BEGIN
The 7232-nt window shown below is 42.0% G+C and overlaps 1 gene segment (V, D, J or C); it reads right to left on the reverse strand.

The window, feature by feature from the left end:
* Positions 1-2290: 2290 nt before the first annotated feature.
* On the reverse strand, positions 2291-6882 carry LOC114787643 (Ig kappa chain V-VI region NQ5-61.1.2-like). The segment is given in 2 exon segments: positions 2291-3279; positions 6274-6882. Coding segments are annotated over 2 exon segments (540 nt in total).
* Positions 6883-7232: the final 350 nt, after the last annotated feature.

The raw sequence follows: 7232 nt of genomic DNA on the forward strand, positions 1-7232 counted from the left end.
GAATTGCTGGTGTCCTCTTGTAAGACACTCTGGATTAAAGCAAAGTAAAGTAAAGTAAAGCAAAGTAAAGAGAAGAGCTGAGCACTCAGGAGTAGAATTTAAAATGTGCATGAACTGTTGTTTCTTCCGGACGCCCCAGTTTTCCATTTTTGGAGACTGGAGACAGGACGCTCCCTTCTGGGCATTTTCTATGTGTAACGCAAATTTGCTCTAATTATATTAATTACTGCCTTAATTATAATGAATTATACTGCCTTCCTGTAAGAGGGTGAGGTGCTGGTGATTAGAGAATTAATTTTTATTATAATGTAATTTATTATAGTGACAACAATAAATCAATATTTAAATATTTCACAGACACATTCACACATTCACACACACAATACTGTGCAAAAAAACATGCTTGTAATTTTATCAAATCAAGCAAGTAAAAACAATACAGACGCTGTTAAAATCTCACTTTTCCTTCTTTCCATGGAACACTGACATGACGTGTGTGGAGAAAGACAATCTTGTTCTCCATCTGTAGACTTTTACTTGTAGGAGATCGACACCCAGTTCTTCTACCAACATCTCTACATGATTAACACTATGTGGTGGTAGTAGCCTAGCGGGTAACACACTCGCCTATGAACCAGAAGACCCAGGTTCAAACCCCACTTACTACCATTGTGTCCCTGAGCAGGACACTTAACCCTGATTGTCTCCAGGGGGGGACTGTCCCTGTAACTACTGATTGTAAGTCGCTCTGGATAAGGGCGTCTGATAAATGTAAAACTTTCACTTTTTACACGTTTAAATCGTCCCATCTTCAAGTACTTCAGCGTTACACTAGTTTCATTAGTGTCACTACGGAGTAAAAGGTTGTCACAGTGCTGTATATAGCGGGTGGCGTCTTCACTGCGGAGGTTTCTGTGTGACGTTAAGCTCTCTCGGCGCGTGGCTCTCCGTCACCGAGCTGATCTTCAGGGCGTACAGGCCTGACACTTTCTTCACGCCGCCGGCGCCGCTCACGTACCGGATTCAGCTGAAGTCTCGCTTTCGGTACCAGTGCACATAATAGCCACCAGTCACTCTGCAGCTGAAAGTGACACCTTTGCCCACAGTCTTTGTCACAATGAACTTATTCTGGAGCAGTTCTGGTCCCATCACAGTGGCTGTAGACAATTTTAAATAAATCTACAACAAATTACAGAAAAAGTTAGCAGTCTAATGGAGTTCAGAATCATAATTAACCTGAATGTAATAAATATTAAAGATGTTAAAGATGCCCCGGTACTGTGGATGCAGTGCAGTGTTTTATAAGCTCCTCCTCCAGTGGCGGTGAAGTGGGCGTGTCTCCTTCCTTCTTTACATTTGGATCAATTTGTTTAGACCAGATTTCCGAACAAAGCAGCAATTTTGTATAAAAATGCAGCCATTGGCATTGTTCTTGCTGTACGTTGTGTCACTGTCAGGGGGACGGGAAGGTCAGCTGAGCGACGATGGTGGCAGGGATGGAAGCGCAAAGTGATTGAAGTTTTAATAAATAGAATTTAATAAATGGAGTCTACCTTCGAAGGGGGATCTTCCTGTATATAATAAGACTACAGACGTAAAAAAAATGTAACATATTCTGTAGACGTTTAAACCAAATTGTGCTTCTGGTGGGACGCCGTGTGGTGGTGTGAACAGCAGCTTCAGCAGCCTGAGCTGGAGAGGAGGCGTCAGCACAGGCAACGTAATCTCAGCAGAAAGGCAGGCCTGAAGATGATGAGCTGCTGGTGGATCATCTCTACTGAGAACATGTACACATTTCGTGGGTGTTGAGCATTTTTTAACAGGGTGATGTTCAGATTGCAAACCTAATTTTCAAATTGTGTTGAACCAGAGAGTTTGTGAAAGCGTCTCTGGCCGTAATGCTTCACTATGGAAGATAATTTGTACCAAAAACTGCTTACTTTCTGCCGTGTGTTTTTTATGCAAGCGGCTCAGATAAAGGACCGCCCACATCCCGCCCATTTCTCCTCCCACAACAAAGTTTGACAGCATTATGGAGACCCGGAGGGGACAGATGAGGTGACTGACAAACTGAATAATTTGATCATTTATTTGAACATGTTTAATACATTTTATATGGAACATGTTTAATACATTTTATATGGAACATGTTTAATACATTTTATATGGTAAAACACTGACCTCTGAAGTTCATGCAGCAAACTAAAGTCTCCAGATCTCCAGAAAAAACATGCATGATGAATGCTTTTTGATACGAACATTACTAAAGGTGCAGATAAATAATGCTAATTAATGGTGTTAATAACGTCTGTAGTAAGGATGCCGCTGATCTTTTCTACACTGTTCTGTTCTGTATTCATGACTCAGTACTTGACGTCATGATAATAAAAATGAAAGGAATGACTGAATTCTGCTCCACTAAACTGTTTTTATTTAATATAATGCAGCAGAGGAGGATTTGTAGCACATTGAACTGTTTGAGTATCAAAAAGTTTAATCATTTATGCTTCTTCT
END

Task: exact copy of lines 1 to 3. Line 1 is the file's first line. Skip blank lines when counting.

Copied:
The 7232-nt window shown below is 42.0% G+C and overlaps 1 gene segment (V, D, J or C); it reads right to left on the reverse strand.

The window, feature by feature from the left end:
* Positions 1-2290: 2290 nt before the first annotated feature.